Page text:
On Thursday, October 14, Mothers on the Move hosted a Town Hall Meeting to learn more about NYCHA's Green Agenda for public housing. 55 people attended, with a good mix of local public housing residents, service providers and allies from the Bronx Green Jobs Roundtable in attendence.
NYCHA Green Commissioner Margarita Lopez gave an in-depth report on the challenges and long-term benefits associated with moving NYCHA toward more energy-efficient, sustainable housing solutions for working class and low-income New Yorkers.
Some details of Ms. Lopez' presentation:
- Systematically change every lightbulb and fixtures, thus creating jobs
- The example of Castle Hill Houses in the Bronx, where average pay was $43.00/hour for ‘greening’ measures-changes they made - these have included installing instanteous water heaters, adding new boilers (old ones were only 55% efficient, new are 90% efficient), planting trees and installing apartment temperature sensors
- All this creates jobs- field coordinators, steam fitters, painters, laborers, electricians
- Creation of a “green committee’ at each development to help implement green initiatives, educate neighbors and serve as a resource
- Long term goals include: geothermal buildings, solar panels (feasibility study with CUNY) and making money from recycling programs
Michelle Pinnock, NYCHA's Senior Advisor for Resident Economic Empowerment & Sustainability, gave a brief outline of NYCHA's Section 3/Resident Employment Program (REP). Section 3 is existing Federal HUD regulation requiring Public Housing Authorities to put roughly 30% of HUD funds toward job development opportunities. Ms. Pinnock's presentation
- Section 3 is an unfunded mandate - a funding stream is needed to provide sufficient training to residents. In addition, the “greatest extent feasable” language allows a lot of leeway for Housing Authorities to treat Section 3 as optional and not to comply.
- Privately funded office through the Robin Hood Foundation (her office prepares people for future positions, refers people to GED programs, they also have hotline)
- NYCHA created the Resident Employment Program (REP) to “give teeth to Section 3”
- REP large contracts (over $500,000) stipulate that 15% of labor costs have to go to NYCHA residents. The current focus has been on construction projects, but the goal is to shift that to make REP a requirement on all or most projects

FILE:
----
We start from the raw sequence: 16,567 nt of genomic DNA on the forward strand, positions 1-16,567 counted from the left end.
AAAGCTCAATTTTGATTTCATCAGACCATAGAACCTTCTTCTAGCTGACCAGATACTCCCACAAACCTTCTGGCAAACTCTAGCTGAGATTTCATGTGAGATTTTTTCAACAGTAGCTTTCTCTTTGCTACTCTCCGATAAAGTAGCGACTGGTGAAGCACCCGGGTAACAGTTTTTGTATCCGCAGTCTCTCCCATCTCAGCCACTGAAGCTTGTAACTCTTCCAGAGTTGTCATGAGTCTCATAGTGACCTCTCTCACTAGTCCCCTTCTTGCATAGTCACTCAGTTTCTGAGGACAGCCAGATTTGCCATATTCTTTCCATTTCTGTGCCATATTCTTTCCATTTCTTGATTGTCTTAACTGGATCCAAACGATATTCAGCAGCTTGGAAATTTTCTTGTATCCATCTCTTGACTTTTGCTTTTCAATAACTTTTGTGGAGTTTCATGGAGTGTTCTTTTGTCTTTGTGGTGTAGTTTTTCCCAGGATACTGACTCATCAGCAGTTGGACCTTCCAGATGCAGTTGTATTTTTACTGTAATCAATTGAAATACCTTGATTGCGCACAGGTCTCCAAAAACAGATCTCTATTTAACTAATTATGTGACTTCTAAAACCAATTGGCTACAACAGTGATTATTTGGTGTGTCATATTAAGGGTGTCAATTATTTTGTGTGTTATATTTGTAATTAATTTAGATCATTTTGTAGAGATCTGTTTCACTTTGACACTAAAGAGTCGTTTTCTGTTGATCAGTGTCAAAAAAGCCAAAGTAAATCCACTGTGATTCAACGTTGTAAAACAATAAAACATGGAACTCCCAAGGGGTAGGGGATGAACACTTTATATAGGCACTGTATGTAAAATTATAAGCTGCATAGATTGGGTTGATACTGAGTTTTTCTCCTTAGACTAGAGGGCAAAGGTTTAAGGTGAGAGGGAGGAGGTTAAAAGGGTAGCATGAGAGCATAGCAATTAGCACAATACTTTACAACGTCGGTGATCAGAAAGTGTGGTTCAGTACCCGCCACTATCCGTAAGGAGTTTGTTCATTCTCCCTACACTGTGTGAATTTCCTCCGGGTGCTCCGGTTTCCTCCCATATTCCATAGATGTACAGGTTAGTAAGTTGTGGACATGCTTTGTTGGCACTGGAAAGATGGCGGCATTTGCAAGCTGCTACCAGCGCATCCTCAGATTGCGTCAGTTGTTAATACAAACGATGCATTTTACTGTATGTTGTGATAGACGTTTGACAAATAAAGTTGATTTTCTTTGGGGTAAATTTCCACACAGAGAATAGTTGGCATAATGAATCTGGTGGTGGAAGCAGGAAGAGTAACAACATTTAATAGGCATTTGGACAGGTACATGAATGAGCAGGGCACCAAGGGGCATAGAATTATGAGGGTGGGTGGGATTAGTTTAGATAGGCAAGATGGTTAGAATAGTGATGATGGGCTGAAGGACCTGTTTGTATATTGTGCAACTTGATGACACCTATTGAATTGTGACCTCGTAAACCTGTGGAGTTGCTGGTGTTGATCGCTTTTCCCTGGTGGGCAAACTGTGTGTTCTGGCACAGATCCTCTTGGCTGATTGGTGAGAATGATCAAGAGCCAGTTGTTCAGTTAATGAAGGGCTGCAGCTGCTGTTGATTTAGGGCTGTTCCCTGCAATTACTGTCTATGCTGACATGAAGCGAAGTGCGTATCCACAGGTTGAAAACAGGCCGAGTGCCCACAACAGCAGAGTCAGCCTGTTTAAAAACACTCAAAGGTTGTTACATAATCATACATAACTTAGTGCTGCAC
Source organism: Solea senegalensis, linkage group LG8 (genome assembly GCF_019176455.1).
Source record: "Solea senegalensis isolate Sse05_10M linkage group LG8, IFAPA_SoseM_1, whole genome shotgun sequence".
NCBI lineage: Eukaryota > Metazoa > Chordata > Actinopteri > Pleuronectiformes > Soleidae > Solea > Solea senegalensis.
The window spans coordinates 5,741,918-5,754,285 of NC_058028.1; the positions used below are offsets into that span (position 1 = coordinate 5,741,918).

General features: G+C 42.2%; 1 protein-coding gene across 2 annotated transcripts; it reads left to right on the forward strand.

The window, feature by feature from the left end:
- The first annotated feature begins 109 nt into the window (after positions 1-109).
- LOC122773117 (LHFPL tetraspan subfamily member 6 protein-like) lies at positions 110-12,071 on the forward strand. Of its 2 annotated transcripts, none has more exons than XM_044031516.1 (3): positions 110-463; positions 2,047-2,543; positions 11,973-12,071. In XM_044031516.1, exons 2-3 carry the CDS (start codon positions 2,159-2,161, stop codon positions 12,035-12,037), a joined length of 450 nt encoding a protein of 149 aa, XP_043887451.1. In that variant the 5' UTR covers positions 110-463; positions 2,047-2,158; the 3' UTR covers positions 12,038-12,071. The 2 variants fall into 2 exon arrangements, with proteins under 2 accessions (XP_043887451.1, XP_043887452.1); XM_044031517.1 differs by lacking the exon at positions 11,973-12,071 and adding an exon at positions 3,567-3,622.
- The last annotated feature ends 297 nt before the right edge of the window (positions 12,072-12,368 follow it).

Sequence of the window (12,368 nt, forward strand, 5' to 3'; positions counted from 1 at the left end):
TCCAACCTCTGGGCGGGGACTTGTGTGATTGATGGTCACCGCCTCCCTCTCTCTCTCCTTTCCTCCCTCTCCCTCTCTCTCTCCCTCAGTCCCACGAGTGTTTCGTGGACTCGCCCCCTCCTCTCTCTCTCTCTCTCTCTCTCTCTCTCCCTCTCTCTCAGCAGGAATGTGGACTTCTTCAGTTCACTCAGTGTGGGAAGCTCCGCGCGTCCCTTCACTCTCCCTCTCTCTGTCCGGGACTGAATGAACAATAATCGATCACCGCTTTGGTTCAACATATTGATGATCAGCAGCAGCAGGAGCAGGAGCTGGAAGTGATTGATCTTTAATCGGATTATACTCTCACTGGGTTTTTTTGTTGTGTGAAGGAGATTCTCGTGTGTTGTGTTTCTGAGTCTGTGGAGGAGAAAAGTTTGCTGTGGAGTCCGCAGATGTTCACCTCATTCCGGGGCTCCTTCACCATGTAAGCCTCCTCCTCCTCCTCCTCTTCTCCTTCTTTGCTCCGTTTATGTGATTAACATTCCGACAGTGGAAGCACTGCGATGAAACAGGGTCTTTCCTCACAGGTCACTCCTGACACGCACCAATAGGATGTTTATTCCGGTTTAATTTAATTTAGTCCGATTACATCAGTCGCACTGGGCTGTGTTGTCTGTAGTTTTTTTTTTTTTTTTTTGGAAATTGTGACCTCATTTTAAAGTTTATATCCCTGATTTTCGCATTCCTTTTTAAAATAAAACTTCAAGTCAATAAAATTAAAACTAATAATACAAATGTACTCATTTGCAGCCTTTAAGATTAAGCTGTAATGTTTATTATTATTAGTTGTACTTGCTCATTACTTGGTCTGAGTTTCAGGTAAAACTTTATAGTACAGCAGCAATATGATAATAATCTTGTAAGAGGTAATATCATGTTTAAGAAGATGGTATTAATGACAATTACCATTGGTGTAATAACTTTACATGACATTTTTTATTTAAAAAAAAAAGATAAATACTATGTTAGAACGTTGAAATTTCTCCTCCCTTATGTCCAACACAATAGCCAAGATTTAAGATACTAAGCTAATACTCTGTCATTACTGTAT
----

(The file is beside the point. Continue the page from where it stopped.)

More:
Goal - 150 participants this first year (with 75 placed in jobs)- 1,000 total for 500 jobs (perhaps over the next several years??)
- Unpaid, but provide metrocard and lunch
- Requirements for participation: Must be a resident on lease, have no criminal history to be hired by NYCHA (not to just participate in program0. Education requirements (they only refer people to places to get GED help)
- Track 1- basic construction, 8-week training, job placement assistance, 1st class entering third week, 2nd class for women-working with NEW
- Track 2- janitorial track, 1st cohort beginning of November
Overall the plan seems to be coming from the right place, with good intentions and an understanding that the crisis in housing, unemployment and the environment are deeply connected and have intersecting solutions.
MOM looks forward to working with NYCHA to developing resident-led solutions, and to ensuring implementation and accountability so that increasing numbers of local residents benefit from job training and placement dollars available to NYCHA and other agencies.
Big shouts to MOM leaders Luisa Escalera and Matthew Welch for providing excellent facilitation of the meeting and laying out MOM's preliminary recommendations for a NYCHA Green Jobs Pilot Program. MOM Luisa and Mathew are part of the MOM Green Jobs leadership committee that conducted a survey this year on resident perspectives on NYCHA employment programs and green job opportunties. MOM will be releasing a report on these findings in the coming months - stay tuned!
More photos from the meeting - HERE